In September 2015, the 17 Sustainable Development Goals of the 2030 Agenda for Sustainable Development was adopted by all United Nation member states. This was a universal call to action to end poverty, protect the planet and improve the lives and prospects of everyone, everywhere. Since then, the SDGs have provided a framework for cross border research for HEIs and indeed, the SDGs underpin the WUN’s Global Challenges research priorities and the overarching aim of the network is to accelerate sustainable development. More broadly in the sector and of significance is the emergence now of global league tables that assess universities’ performance against the SDGs (research, outreach and stewardship) such as the Times Higher Education’s new Impact Rankings.
From the UK perspective the most notable development in research funding to help accelerate the SDGs was the launch of the UKRI/DFID Global Challenges Research Fund in 2016. Concurrent to this was the launch of DFID’s Strategic Partnerships for Higher Education Innovation and Reform initiative, a programme developed to strengthen higher education to better meet the needs of students, employers and societies in Sub-Saharan Africa, Asia and the Middle East. These government funding initiatives were an addition to the growing opportunities from foundations, philanthropy and increasingly, from the private sector as a response to their corporate social responsibility commitments.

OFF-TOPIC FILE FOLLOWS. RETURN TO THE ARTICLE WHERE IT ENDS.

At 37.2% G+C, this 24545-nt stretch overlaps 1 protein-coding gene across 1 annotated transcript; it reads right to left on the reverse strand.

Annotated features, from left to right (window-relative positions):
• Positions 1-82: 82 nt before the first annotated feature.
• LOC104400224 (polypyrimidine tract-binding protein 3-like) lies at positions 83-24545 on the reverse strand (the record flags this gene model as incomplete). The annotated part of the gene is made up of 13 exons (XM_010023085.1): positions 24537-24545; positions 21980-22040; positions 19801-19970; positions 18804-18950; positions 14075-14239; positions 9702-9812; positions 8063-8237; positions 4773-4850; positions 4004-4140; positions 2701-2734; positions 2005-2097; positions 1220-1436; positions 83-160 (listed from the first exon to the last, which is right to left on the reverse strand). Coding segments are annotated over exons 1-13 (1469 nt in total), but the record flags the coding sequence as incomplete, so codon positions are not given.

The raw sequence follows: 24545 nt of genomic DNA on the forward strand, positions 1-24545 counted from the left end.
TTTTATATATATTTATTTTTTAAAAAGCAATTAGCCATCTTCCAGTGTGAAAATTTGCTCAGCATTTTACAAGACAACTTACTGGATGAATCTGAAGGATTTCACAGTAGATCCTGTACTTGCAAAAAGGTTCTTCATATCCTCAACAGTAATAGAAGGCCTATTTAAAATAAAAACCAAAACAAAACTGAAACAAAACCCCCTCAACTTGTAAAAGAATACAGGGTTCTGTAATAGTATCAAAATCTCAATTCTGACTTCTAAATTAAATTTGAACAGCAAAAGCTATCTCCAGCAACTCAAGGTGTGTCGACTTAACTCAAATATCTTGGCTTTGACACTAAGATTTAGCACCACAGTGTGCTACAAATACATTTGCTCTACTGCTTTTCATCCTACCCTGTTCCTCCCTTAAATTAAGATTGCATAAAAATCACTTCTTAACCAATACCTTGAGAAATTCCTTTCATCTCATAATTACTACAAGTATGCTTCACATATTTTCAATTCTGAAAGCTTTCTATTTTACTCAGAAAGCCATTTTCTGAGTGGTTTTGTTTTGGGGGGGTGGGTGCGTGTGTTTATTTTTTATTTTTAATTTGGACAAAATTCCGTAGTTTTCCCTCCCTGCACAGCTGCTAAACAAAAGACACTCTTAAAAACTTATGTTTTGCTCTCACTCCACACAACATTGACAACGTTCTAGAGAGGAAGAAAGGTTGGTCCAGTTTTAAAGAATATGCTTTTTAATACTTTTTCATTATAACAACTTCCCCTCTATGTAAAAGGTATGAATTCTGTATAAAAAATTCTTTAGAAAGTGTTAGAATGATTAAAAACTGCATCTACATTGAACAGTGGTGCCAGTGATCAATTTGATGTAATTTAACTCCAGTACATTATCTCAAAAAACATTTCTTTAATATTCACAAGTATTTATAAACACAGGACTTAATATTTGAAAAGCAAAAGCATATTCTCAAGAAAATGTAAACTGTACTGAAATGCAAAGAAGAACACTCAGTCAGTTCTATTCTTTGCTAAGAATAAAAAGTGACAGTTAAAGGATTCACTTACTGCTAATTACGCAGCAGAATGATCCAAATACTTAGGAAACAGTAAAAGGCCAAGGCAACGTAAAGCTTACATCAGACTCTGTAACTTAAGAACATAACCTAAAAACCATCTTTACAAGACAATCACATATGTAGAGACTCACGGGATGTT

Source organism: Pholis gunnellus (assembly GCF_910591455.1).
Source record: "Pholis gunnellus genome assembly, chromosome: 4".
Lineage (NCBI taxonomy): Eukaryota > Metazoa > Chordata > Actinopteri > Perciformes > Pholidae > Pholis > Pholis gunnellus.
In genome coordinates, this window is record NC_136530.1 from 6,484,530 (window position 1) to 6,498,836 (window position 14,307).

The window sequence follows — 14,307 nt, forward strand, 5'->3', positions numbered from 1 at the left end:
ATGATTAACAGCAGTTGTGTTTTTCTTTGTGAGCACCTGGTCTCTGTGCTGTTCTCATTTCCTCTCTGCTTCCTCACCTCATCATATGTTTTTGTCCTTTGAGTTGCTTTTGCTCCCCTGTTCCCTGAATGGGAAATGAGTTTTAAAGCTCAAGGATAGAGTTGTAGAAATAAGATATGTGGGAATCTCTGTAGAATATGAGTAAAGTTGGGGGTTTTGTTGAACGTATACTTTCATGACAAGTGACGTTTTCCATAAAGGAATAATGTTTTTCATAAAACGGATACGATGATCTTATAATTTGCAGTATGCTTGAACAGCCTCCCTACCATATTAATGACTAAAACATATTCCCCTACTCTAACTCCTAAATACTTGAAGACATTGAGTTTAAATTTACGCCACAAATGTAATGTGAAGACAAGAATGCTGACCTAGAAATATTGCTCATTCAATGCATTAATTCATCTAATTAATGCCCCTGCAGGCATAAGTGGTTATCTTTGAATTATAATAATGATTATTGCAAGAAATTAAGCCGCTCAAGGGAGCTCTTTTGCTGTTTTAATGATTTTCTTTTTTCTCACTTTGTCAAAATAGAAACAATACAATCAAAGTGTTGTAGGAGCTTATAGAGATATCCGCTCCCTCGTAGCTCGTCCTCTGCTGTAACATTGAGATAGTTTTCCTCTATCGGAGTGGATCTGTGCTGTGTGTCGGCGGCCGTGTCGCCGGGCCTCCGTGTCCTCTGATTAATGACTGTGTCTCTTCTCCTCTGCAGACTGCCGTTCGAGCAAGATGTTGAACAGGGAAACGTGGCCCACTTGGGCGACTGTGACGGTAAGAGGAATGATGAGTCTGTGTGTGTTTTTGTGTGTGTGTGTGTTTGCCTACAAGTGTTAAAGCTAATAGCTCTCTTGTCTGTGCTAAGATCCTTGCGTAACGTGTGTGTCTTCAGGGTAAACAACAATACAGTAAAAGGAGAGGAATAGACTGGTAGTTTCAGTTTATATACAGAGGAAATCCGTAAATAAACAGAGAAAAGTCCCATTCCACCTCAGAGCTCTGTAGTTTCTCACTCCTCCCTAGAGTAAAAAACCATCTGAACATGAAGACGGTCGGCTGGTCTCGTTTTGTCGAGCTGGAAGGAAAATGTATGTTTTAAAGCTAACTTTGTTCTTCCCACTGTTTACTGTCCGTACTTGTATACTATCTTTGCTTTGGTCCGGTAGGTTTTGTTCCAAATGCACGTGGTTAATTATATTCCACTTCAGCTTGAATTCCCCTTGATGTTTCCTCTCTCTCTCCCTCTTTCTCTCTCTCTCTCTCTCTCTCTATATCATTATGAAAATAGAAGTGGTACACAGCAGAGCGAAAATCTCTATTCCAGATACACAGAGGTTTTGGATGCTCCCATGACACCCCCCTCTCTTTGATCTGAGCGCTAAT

Against this backdrop and since 2016, the WUN has welcomed a further 4 partners from ODA countries to the network and has a total of 3 African members. It was also in 2016 that WUN launched its Global Africa Group with a vision to develop a regional research hubs model at the Universities of Cape Town, Ghana and Nairobi and to support sustainable development and capacity-building by providing the evidence-base for innovations and impacts in the natural and social sciences.
As a founding member of WUN, the University of Bristol has been fully engaged in the development of the Global Africa Group. In fact, Isabella now co-Chairs this group with colleagues from the University of Cape Town.
So is the establishment of PARC at Bristol pure happenstance or cultivated serendipity? I would lean towards the latter: it is the result of our collective efforts over the past decades to internationalise our research and teaching, of hitting the “sweet spot” where academic interest and momentum align with both our institutional priorities and the external global research and funding landscape. These developments at Bristol are synergistic and mirror those within the WUN network which led to the formation of its Global Africa Group.
Serendipitously for Bristol, the potential of our portfolio of Africa-related research and engagement that has resulted so far from our collective efforts was recognised by the Perivoli Foundation, which has provided the generous gift to establish PARC.